|Publication number||US4637040 A|
|Application number||US 06/818,892|
|Publication date||Jan 13, 1987|
|Filing date||Jan 14, 1986|
|Priority date||Jul 28, 1983|
|Publication number||06818892, 818892, US 4637040 A, US 4637040A, US-A-4637040, US4637040 A, US4637040A|
|Inventors||A. Robert Sohval, David Freundlich|
|Original Assignee||Elscint, Ltd.|
|Export Citation||BiBTeX, EndNote, RefMan|
|Patent Citations (18), Referenced by (103), Classifications (19), Legal Events (6)|
|External Links: USPTO, USPTO Assignment, Espacenet|
This application is a continuation of application Ser. No. 518,121, filed July 28, 1983.
The present invention relates to systems for examining a body by means of penetrating radiation such as X-radiation.
CT scanners have become an established technique for acquiring essentially planar cross-sectional images of a live body anatomy or the interior of an inanimate object. There are three essential features sought in high-quality CT scanners: (1) high spatial resolution; (2) high-contrast resolution for tissue differentiation; and (3) high scan speed to minimize blurring from patient motion and to perform dynamic studies in which several scans are acquired in rapid succession. High spatial resolution is generally characteristic of images acquired in translate-rotate CT scanners whereas high scan speeds are generally characteristic of rotate-rotate CT scanners.
The intrinsic spatial resolution of a CT scanner is determined primarily by two factors: (1) effective beam width at the center of the object, and (2) sampling frequency. The effective beam width is a function of the focal spot size, the detector aperture width, and the magnification factor (defined as the X-ray tube-object separation v. the X-ray tube-detector separation); this is true regardless of whether the scanner is operated in the translate-rotate or rotate-rotate mode. Assuming the effective beam width has been optimized, the sampling frequency becomes all important. As to sampling frequency, the difference between translate-rotate and rotate-rotate acquired data is critical.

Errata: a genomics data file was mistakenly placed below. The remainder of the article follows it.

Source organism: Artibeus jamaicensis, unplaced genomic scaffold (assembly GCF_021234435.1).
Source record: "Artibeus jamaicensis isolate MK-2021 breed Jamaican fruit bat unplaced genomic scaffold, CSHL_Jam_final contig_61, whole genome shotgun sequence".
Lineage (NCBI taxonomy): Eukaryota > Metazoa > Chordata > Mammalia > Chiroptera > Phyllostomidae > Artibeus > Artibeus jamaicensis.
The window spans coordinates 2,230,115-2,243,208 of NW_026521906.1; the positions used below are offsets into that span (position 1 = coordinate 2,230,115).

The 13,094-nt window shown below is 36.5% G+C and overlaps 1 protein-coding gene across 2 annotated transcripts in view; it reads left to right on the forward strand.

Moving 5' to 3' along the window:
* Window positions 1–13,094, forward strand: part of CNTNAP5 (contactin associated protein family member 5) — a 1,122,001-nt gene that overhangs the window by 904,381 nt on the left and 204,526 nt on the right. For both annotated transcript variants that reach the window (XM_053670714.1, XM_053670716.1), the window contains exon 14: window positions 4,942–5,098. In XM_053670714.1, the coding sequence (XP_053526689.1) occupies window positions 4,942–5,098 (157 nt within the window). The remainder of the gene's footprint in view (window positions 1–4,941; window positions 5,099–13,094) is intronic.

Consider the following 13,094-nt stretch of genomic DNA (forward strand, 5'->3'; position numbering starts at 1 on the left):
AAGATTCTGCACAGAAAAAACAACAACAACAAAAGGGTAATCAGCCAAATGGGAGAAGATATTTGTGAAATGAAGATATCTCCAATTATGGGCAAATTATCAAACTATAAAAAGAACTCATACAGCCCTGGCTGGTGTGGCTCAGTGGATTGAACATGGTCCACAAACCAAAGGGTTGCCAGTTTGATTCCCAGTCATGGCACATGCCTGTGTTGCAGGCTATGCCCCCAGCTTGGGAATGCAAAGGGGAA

In rotate-rotate scanners, the sampling frequency, as well as the effective detector aperture, are limited by the size of detectors provided. This is due to the intrinsic geometry of a rotate-rotate scanner in which the X-ray source and the bank of detectors are fixed in relation to one another, and are both rotated about the object. As a result, the geometry of rotate-rotate scanners restricts the smallest possible sampling distance to the distance between the detectors, and the sampling frequency to once per beam width. According to the Nyquist criterion, however, the sampling frequency should be at least twice as great, i.e., two or more measurements per beam width. Because the geometry of the rotate-rotate scanner does not satisfy the Nyquist criterion, image-degrading aliasing artifacts may be caused by high contrast, high spatial frequency structures in the image. In order to avoid aliasing artifacts, the data must be pre-filtered by combining measurements in adjacent detector channels to attenuate the high spatial frequencies having a period less than two beam widths. In this manner, a new beam width is effected, which is twice as large as the actual beam width, so that the Nyquist criterion is satisfied. Thus, the intrinsic spatial resolution capability of the rotate-rotate scanner, as measured by its beam width, must be degraded by a factor of two to prevent aliasing artifacts.
By contrast, in a translate-rotate scanner, the gantry to which the X-ray tube and detectors are fixed may be indexed in increments smaller than or equal to half the beam width, satisfying the Nyquist criterion. Thus, aliasing artifacts are eliminated while preserving the intrinsic spatial resolution of the system.
Furthermore, in rotate-rotate scanners, the above-described lack of flexibility in adjusting the sampling frequency would make post-patient collimation to reduce the beam width futile because the distance between the detectors is constant and narrow beams would not improve the ultimate spatial resolution beyond the limit set by the sampling frequency.
By comparison, in translate-rotate scanners, post-patient collimation may be used to reduce beam width and to improve spatial resolution, because the gantry may be indexed in correspondingly smaller increments to maintain a sampling frequency of at least twice per beam width.